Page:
=

Collect related USL and LSL of all quality characteristics of the product, and then calculate the X ,

Sd , C

pu , C

pl , and Spk .

Step 6: Compute the confidence intervals for all quality characteristics

The confidence intervals for all quality characteristics can be computed from Table 1.

Step 7: Establish the decision rules

If the confidence interval of the quality characteristic contains the calculated C0 value, then we

have failed to reject H 0 ; otherwise, we reject H 0 and accept H 1 . In other words, the quality condition

is considered Poor if the UCL of the quality characteristic is less than the C0 value; the quality condi-

tion is considered Capable if the confidence interval contains the C0 value; and the quality condition

JOURNAL OF STATISTICAL COMPUTATION AND SIMULATION 11

Conﬁdence interval Rule Quality condition

UCL < C 0 Reject H0 and accept H1 Poor

Conﬁdence interval ∈ C 0 Fail to reject H0 Capable

LCL > C 0 Reject H0 and accept H1 Good

is considered Good if the LCL of the quality characteristic is greater than the C0 value. Table 4 sum-

marizes the decision rules and the corresponding quality conditions for the confidence interval of the

quality characteristic.

Step 8: Check whether all quality characteristics are acceptable.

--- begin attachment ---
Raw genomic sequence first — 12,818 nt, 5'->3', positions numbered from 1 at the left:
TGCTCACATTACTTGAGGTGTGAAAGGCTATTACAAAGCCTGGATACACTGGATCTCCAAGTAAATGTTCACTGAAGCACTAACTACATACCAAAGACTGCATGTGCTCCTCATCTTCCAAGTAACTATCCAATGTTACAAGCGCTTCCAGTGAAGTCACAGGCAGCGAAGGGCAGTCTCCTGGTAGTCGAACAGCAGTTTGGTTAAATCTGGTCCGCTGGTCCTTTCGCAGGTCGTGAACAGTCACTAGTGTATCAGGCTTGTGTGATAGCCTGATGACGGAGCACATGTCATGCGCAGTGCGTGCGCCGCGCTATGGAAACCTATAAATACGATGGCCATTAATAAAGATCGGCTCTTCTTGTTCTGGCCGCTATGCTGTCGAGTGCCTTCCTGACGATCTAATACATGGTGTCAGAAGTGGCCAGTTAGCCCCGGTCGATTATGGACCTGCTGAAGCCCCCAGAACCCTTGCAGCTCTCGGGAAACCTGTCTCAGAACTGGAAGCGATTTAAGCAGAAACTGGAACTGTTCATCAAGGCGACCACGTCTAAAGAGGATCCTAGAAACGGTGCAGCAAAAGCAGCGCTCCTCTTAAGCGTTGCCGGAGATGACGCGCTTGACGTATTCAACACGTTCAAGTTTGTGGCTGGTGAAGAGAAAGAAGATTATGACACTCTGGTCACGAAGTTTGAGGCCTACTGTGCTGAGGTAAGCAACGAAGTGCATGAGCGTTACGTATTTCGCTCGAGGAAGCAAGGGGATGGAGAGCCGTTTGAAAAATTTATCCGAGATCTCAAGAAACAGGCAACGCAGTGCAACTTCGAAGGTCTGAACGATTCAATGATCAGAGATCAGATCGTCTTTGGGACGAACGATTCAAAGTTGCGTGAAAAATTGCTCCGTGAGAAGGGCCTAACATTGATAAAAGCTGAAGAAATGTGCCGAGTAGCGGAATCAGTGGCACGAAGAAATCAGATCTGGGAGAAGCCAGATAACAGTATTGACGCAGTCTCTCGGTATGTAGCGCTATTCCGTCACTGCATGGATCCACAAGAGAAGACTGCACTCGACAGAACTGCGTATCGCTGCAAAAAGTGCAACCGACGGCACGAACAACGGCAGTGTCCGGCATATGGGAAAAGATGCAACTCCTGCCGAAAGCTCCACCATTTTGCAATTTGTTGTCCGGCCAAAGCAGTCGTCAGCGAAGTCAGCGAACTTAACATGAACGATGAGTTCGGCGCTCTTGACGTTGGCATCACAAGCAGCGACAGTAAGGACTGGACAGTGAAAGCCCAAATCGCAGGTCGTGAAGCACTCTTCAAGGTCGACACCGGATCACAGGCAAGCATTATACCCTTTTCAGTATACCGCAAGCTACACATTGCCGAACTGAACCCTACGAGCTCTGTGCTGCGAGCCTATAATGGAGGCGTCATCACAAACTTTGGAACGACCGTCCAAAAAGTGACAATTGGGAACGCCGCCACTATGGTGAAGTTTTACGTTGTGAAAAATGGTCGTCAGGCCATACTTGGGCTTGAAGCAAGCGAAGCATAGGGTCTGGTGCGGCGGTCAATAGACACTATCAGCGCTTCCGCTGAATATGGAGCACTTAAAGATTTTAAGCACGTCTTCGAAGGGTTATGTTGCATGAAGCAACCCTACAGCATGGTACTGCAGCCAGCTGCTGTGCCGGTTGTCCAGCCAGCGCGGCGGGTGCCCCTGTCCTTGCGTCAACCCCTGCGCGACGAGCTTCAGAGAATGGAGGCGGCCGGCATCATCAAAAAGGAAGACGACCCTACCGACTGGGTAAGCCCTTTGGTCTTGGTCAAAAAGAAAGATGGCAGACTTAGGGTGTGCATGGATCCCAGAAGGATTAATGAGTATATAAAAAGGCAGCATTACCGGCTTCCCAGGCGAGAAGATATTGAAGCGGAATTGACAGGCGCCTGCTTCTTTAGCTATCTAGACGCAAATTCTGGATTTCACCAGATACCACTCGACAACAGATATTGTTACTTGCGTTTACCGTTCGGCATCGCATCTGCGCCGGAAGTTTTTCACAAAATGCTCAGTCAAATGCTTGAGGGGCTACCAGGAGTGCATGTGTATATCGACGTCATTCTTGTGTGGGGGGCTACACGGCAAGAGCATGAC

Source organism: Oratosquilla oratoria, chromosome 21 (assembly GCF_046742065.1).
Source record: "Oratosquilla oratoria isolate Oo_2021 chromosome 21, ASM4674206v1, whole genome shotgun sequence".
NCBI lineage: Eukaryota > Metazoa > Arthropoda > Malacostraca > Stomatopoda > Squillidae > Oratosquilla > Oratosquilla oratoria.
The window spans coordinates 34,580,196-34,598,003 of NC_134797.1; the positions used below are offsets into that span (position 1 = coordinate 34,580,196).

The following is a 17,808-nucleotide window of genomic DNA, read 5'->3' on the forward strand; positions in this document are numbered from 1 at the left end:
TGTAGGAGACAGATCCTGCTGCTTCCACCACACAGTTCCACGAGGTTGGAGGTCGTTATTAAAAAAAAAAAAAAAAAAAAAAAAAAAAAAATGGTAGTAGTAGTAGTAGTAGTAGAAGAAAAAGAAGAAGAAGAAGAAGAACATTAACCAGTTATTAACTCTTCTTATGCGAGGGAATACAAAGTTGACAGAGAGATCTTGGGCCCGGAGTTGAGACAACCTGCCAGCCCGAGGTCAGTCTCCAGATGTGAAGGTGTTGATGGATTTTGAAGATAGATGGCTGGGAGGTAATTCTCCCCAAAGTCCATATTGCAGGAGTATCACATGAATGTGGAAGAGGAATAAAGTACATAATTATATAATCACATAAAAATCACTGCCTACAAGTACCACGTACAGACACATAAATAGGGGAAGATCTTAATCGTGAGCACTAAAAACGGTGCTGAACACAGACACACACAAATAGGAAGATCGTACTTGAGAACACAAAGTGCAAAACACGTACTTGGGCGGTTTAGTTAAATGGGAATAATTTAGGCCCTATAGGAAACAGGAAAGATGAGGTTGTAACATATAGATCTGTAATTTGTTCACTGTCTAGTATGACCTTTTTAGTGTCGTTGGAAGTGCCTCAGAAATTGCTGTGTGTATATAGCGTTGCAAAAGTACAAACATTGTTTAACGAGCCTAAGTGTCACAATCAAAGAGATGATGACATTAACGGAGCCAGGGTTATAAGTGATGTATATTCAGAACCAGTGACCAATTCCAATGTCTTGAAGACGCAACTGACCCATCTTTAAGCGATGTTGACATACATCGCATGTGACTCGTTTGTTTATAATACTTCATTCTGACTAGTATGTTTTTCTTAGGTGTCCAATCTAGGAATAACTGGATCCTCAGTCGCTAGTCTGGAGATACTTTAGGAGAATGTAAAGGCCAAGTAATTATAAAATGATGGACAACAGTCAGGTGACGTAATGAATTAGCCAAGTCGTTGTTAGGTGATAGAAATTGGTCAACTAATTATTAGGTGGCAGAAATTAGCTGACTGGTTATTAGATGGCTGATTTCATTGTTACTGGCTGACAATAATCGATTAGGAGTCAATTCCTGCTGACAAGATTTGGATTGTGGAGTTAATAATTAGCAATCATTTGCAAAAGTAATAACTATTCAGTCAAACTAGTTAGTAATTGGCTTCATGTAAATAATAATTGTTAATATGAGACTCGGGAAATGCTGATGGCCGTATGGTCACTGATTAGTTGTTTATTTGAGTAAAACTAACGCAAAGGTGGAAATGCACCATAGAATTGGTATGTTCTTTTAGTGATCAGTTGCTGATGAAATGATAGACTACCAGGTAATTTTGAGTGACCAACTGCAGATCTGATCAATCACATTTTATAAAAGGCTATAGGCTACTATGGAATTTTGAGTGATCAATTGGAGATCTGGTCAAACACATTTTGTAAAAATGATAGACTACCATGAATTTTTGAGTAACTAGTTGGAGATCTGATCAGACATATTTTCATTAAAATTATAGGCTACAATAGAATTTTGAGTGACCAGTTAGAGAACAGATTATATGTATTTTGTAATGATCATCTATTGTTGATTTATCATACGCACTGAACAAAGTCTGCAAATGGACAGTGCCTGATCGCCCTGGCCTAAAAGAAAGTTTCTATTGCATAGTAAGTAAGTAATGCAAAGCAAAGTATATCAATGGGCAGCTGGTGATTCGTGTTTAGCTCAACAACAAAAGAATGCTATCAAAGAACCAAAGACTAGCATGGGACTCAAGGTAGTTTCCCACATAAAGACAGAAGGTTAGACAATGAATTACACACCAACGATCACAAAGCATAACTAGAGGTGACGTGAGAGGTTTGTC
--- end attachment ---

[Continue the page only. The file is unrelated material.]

If the confidence intervals of all the quality characteristics are considered Capable or Good in terms

of quality, then all the quality characteristics of the product meet the acceptance standard, and it can

be continued in production. Otherwise, a quality improvement strategy should be implemented for

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5. An applied example

In this section, an applied example is used to demonstrate the applicability of the proposed method

and the testing model. A company, ‘Company L’, is a specialized manufacturer of optical lenses located

in central Taiwan, whose O-type circular infrared (IR) filter (see Figure 5) is a major product. The O-

type circular IR filter is composed of high-purity silicon (99.999%–99.99995%) that is used to increase

transmission rate (average increase of 80%) in some IR devices with a wavelength of 8.0–10.5 μm, such

as IR thermometers, non-contact temperature measurements, and IR gas monitor instruments. The

O-type circular IR filter has three key quality characteristics: lens thickness, lens diameter, and the

distance between foreign substances such as dust and grit. The structure of the O-type circular IR

filter is shown in Figure 5, and the specifications of its quality characteristics are presented in Table 5.

To measure the quality performance of the three quality characteristics of the O-type circular IR

filter, the proposed testing model in Section 4 is used and the computational procedure is summarized

as follows:

Step 1: Company L determined that the quality level is Satisfactory and the O-type circular IR filter

has three key quality characteristics that are mutually independent processes. According to Table 3,

the C0 is 1.41.

Unit: mm

=

Quality characteristic Type USL LSL X Sd PCI

Thickness Nominal-the-best 0.63 0.61 0.625 0.001 S

pk = 1.711

pk = 1.183

pl = 1.292

12 C.-H. HSU ET AL.

Table 6. Conﬁdence intervals and corresponding quality conditions for the O-type circular IR ﬁlter.

Quality characteristic Conﬁdence interval Decision rule Quality condition

Thickness ∗

Spk = [1.474, 1.949] Reject H0 Good

Diameter ∗

Spk = [1.020, 1.348] Reject H0 Poor

Distance between foreign substances Cpl∗ = [1.113, 1.471] Fail to reject H0 Capable